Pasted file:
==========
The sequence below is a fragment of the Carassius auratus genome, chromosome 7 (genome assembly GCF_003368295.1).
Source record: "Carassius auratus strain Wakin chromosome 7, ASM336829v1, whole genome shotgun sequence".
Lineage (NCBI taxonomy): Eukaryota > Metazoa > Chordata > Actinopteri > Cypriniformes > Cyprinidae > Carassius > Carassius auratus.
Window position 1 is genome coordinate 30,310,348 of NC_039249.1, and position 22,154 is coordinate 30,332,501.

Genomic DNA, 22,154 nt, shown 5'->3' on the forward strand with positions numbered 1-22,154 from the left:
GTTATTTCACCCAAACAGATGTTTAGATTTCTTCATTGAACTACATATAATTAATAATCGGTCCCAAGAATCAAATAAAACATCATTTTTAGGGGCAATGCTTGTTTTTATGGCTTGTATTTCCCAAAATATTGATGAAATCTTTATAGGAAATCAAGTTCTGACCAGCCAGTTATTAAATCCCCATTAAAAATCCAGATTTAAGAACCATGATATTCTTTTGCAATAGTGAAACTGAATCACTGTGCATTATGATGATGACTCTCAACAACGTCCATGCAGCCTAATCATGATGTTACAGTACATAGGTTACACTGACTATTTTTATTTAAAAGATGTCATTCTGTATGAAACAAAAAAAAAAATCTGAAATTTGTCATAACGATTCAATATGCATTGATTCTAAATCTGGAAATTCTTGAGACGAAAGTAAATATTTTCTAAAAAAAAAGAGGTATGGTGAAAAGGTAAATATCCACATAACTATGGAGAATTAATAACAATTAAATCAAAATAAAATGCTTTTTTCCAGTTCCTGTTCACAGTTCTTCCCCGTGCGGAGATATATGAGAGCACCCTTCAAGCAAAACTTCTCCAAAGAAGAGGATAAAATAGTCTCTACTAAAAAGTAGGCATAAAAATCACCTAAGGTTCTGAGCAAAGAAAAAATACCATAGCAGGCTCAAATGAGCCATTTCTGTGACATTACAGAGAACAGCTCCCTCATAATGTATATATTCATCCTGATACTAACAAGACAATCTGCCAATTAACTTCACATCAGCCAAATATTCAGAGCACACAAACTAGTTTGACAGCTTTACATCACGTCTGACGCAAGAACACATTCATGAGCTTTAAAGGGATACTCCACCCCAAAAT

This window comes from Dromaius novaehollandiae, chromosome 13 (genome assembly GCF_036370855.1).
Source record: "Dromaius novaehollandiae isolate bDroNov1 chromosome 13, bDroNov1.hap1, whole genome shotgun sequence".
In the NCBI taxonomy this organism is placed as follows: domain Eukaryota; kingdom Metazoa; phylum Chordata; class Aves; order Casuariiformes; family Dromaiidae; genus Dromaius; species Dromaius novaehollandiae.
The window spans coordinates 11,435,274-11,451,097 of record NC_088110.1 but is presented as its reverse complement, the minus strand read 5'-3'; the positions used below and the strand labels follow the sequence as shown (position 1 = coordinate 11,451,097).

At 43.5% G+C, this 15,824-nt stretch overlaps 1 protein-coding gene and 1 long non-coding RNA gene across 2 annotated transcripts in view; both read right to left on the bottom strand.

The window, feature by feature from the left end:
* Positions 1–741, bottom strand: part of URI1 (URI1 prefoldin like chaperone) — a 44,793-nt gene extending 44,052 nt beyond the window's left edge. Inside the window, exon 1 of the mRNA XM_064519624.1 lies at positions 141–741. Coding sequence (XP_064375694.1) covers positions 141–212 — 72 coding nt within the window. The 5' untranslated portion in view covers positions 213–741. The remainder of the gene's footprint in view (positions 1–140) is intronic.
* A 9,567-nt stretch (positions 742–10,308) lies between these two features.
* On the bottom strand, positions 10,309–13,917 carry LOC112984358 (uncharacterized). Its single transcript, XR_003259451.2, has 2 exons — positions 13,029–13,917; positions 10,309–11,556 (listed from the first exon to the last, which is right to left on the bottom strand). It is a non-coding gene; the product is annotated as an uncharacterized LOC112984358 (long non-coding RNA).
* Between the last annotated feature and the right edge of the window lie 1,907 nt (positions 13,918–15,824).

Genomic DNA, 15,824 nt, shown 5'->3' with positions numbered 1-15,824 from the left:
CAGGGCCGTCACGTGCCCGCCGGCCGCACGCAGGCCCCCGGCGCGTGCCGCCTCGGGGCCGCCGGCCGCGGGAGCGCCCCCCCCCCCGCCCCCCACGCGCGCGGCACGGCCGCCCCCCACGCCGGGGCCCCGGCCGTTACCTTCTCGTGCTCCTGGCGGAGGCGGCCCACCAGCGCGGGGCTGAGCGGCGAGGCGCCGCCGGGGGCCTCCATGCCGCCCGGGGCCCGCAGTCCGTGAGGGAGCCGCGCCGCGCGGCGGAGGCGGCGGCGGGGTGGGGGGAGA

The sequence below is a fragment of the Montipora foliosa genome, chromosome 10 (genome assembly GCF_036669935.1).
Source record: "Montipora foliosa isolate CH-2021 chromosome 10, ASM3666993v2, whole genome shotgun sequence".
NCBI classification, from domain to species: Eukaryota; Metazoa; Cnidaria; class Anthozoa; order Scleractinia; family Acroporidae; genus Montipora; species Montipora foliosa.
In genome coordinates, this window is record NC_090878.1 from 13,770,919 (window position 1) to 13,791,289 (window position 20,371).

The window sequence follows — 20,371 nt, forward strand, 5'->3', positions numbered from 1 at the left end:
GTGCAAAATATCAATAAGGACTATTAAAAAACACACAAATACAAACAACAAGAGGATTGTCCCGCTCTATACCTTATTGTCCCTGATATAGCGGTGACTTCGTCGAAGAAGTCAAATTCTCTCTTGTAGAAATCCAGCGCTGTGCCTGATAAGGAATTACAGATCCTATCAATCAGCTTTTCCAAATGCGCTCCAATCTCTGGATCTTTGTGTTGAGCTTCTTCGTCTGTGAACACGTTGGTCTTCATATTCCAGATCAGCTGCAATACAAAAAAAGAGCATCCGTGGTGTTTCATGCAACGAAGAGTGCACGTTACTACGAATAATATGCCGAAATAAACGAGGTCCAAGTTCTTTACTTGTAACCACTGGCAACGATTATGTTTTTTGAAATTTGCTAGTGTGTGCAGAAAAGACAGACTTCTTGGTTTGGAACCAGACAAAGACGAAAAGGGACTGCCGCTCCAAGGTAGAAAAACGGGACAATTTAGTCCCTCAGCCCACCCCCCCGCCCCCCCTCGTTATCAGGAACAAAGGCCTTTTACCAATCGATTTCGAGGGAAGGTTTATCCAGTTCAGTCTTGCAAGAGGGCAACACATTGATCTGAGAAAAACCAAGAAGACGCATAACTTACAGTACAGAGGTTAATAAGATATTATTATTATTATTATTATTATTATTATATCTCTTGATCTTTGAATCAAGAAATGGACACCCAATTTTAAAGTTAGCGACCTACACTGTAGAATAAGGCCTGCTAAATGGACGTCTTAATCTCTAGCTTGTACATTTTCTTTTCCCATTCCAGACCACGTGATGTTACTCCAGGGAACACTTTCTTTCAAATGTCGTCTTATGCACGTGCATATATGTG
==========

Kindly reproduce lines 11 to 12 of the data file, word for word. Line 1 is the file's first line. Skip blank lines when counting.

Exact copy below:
At 43.5% G+C, this 15,824-nt stretch overlaps 1 protein-coding gene and 1 long non-coding RNA gene across 2 annotated transcripts in view; both read right to left on the bottom strand.

The window, feature by feature from the left end: